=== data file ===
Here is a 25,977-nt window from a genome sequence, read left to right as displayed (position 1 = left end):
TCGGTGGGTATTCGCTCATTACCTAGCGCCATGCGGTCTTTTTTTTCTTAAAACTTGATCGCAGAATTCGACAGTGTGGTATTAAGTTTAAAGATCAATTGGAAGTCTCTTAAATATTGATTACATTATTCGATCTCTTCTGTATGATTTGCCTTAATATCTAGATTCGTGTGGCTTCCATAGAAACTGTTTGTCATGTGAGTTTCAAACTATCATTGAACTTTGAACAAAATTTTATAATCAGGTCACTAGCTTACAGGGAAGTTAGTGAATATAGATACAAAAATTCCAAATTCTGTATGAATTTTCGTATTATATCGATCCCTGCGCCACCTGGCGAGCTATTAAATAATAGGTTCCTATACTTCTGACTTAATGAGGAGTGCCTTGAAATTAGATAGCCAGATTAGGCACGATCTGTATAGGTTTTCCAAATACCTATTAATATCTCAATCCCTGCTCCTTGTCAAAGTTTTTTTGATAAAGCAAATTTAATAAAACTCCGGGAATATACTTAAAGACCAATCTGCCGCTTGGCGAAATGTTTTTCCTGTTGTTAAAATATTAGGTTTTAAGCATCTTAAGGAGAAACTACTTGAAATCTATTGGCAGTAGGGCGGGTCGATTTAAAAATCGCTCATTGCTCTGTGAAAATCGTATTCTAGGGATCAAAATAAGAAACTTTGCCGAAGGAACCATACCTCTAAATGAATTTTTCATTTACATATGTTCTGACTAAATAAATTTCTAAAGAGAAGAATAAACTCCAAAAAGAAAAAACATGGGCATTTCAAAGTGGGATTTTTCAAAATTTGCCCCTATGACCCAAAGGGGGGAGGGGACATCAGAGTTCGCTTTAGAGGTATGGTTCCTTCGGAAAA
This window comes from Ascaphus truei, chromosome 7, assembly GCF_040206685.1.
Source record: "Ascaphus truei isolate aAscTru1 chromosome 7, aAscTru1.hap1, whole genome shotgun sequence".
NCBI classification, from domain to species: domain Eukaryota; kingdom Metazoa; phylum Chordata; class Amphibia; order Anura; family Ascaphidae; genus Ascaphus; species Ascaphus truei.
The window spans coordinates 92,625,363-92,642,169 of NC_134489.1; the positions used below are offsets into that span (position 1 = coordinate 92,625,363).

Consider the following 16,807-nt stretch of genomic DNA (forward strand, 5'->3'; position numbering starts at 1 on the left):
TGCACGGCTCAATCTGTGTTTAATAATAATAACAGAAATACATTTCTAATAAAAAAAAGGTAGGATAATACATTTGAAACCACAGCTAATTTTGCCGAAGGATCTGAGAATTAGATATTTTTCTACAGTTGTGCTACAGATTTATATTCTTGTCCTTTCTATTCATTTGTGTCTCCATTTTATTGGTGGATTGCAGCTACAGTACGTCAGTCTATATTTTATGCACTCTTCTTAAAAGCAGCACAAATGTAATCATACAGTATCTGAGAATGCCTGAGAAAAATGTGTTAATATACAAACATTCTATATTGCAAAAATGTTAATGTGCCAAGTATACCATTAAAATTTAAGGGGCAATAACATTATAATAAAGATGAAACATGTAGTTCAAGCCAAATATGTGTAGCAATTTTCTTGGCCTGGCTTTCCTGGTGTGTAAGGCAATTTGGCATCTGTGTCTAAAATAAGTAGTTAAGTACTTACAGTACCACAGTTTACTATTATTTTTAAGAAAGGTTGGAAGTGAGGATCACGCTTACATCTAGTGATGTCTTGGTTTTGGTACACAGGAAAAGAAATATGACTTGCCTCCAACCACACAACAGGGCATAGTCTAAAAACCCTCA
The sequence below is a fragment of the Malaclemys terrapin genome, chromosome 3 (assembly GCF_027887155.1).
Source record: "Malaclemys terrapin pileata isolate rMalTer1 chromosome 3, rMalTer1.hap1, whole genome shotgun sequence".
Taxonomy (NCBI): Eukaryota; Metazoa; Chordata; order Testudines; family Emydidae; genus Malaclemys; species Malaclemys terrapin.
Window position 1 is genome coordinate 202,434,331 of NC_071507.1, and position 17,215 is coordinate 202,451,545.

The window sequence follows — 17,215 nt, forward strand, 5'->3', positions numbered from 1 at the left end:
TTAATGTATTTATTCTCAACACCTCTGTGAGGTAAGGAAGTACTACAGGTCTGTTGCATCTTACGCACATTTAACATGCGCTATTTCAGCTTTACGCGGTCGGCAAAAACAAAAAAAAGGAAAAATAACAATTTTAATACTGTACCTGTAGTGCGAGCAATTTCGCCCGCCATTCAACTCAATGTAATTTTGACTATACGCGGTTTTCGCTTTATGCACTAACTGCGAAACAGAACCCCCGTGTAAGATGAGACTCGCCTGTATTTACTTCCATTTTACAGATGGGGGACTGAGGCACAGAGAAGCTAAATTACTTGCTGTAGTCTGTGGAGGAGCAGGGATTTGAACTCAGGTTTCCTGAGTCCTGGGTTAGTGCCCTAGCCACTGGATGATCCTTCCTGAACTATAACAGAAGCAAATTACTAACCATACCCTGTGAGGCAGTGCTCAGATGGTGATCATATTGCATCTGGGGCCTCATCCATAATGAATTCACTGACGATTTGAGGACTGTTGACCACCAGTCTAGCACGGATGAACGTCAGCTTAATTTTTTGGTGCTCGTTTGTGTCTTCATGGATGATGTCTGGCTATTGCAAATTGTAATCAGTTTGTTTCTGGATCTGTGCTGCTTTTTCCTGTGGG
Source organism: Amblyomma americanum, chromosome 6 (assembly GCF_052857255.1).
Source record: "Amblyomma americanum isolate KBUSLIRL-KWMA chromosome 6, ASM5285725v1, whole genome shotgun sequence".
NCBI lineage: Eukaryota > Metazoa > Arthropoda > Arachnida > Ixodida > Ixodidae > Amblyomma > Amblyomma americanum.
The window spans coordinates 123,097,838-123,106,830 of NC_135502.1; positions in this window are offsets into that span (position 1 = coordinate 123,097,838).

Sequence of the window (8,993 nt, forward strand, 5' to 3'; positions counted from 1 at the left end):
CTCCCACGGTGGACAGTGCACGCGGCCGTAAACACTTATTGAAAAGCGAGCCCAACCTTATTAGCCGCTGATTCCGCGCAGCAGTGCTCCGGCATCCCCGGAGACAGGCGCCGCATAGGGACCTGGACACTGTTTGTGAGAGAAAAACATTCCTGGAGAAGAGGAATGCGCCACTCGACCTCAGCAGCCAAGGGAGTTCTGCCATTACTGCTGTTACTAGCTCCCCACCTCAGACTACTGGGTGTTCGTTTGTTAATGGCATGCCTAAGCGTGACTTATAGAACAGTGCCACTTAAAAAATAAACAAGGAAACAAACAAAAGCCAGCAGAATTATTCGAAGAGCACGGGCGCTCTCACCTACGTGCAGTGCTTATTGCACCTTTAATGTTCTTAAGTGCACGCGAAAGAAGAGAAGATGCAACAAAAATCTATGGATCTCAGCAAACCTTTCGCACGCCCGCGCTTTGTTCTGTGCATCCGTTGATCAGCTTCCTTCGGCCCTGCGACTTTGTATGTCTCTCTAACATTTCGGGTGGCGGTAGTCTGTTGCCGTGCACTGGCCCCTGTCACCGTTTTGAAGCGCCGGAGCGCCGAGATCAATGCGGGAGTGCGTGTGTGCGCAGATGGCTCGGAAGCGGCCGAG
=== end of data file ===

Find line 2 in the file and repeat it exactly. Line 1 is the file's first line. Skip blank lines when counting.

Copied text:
TCGGTGGGTATTCGCTCATTACCTAGCGCCATGCGGTCTTTTTTTTCTTAAAACTTGATCGCAGAATTCGACAGTGTGGTATTAAGTTTAAAGATCAATTGGAAGTCTCTTAAATATTGATTACATTATTCGATCTCTTCTGTATGATTTGCCTTAATATCTAGATTCGTGTGGCTTCCATAGAAACTGTTTGTCATGTGAGTTTCAAACTATCATTGAACTTTGAACAAAATTTTATAATCAGGTCACTAGCTTACAGGGAAGTTAGTGAATATAGATACAAAAATTCCAAATTCTGTATGAATTTTCGTATTATATCGATCCCTGCGCCACCTGGCGAGCTATTAAATAATAGGTTCCTATACTTCTGACTTAATGAGGAGTGCCTTGAAATTAGATAGCCAGATTAGGCACGATCTGTATAGGTTTTCCAAATACCTATTAATATCTCAATCCCTGCTCCTTGTCAAAGTTTTTTTGATAAAGCAAATTTAATAAAACTCCGGGAATATACTTAAAGACCAATCTGCCGCTTGGCGAAATGTTTTTCCTGTTGTTAAAATATTAGGTTTTAAGCATCTTAAGGAGAAACTACTTGAAATCTATTGGCAGTAGGGCGGGTCGATTTAAAAATCGCTCATTGCTCTGTGAAAATCGTATTCTAGGGATCAAAATAAGAAACTTTGCCGAAGGAACCATACCTCTAAATGAATTTTTCATTTACATATGTTCTGACTAAATAAATTTCTAAAGAGAAGAATAAACTCCAAAAAGAAAAAACATGGGCATTTCAAAGTGGGATTTTTCAAAATTTGCCCCTATGACCCAAAGGGGGGAGGGGACATCAGAGTTCGCTTTAGAGGTATGGTTCCTTCGGAAAA